Here’s the latest from the crossroads of faith, media & culture: 03/15/23

The other Ford. Not to be confused with 80-year-old Harrison (who’s also now doing westerns), 26-year-old Colin Ford has been acting since he was a kid and over the years has become known for his roles in sci-fi and superhero sagas. He recently starred in the Netflix post-apocalyptic dramedy series Daybreak. Before that he spent three seasons on CBS’ Under the Dome based on the Stephen King science fiction novel. He also did six episodes of the CW fantasy drama Supernatural playing a younger version of the show’s protagonist Sam Winchester (Jared Padalecki). He’s one of the few actors to appear in both DC and Marvel Universe projects, having appeared as a child in an episode of the young Superman series Smallville and more recently (and significantly) playing Steve Denvers, the brother of Captain Marvel in the 2019 movie. He can also be heard as a cast member of the scripted sci-fi podcast adventure Solar. So, the faith-themed rodeo drama A Thousand Tomorrows (based on the Karen Kingsbury novel), along with four episodes of the CW’s current Walker reboot (also starring Padalecki), is a bit of a change of pace for the young actor.

JWK: So, what led you to sign onto A Thousand Tomorrows?

Colin Ford: I’m not exactly sure how the project got to me. I received a call from my agent one day telling me I was offered the role of Cody Gunnar. So, I started to do a deep dive into the script and into Karen Kingsbury and the novel. After reading the book, reading the script and kind of falling in love with the characters and the world of A Thousand Tomorrows, it was a no-brainer for me.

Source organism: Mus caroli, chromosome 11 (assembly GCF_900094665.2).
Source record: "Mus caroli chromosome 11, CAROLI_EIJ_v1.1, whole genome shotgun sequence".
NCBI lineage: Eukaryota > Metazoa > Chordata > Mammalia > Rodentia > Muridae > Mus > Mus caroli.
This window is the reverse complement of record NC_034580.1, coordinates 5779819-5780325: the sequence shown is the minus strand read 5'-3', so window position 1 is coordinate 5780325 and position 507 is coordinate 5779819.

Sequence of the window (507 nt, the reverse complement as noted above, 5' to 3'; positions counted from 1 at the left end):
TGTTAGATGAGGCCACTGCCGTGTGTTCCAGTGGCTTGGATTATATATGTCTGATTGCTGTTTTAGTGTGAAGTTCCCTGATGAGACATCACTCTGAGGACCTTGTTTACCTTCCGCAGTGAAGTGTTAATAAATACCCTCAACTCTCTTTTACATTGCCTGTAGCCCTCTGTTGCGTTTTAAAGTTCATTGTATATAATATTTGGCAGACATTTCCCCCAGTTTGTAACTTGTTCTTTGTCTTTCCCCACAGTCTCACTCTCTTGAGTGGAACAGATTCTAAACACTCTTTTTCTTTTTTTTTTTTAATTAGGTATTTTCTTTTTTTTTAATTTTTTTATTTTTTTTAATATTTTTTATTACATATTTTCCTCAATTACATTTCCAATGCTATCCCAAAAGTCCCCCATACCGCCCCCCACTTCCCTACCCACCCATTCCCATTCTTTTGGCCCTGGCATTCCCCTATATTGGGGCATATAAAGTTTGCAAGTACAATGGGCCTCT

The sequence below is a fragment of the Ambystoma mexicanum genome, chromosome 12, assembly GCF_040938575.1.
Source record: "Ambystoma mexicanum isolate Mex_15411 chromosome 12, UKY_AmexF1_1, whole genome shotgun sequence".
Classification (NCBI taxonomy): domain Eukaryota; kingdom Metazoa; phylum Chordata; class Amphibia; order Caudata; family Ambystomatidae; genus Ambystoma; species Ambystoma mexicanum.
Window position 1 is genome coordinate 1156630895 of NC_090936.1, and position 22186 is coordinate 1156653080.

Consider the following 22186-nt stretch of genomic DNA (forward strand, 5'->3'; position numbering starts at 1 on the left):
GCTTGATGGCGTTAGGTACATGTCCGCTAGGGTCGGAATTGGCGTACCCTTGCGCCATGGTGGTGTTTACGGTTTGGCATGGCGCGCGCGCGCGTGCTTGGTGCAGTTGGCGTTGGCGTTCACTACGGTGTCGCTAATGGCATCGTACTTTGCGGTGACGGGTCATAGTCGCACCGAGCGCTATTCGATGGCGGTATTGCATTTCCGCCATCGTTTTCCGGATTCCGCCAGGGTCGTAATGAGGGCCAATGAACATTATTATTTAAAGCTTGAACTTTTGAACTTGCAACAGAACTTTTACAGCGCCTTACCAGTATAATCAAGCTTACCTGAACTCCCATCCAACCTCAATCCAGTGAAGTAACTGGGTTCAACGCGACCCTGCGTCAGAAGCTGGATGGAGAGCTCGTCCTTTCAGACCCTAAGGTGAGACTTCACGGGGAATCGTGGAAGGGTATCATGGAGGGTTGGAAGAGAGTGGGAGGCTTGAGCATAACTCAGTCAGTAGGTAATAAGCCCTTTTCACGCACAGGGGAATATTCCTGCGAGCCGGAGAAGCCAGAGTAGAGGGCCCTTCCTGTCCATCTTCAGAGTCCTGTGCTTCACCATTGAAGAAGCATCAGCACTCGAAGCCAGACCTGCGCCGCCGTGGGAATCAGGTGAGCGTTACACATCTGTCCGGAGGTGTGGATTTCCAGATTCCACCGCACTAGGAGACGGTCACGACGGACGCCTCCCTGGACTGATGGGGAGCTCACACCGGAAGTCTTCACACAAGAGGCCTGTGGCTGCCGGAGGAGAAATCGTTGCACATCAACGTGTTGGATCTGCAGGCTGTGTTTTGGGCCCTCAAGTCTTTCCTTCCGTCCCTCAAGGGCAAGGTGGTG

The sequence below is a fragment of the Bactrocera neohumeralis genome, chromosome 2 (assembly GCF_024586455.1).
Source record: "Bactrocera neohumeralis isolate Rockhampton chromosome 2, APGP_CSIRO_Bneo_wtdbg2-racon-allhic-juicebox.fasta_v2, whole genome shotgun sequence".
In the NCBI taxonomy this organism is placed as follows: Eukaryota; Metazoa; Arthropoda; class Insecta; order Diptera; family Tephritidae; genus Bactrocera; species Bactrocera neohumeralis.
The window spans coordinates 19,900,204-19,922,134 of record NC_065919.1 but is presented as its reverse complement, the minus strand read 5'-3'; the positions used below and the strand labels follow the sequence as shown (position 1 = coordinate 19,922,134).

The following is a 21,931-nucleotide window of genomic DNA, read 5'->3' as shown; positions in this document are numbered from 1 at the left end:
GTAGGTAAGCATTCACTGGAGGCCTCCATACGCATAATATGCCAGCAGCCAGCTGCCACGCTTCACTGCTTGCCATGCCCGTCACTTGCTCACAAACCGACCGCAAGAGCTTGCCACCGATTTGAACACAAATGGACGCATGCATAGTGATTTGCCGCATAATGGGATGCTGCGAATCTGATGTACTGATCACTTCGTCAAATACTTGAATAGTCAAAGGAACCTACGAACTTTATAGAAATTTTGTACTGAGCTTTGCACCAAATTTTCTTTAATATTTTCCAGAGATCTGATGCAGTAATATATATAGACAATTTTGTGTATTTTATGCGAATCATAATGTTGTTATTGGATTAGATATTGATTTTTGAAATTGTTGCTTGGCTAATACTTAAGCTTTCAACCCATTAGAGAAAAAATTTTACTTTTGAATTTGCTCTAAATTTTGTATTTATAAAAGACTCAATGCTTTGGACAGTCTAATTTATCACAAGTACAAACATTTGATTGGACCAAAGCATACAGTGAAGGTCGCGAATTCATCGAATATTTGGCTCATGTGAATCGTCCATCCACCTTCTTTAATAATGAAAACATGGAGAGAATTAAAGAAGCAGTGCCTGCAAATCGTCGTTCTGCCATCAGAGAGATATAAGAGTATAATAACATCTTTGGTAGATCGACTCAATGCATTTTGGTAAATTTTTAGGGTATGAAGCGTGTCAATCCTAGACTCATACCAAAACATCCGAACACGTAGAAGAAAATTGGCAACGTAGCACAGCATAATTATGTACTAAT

JWK: What was it about the story and the script that you liked?

CF: When I was a kid growing up, I loved riding horses growing up, going fishing and checking out the rodeos at Alisal Ranch which is a ranch out here in California. When I kind of saw all of those themes on the page mixed with the faith element of the script, I was really excited to portray a national champion bull rider. I thought it was gonna be awesome.

JWK: What would you like people to know about your character Cody Gunnar?

CF: I think one of the biggest takeaways from the script overall and something that my character really faces is that life is constantly giving us new challenges to face and, through our faith, we can get through those challenges.

JWK: Do you bring a personal faith into the role?

CF: Yeah, I’m a Christian. Ironically, the night before I got the offer for the job I was just kind of praying, asking for direction in my career and in my life and the very next day I got the offer for A Thousand Tomorrows. So, it kinda felt like it was the right thing to do. I felt like I was in the right place at the right time.

JWK: I recently spoke with Rose Reid, your co-star and love interest in the show. What was your relationship with her like off screen?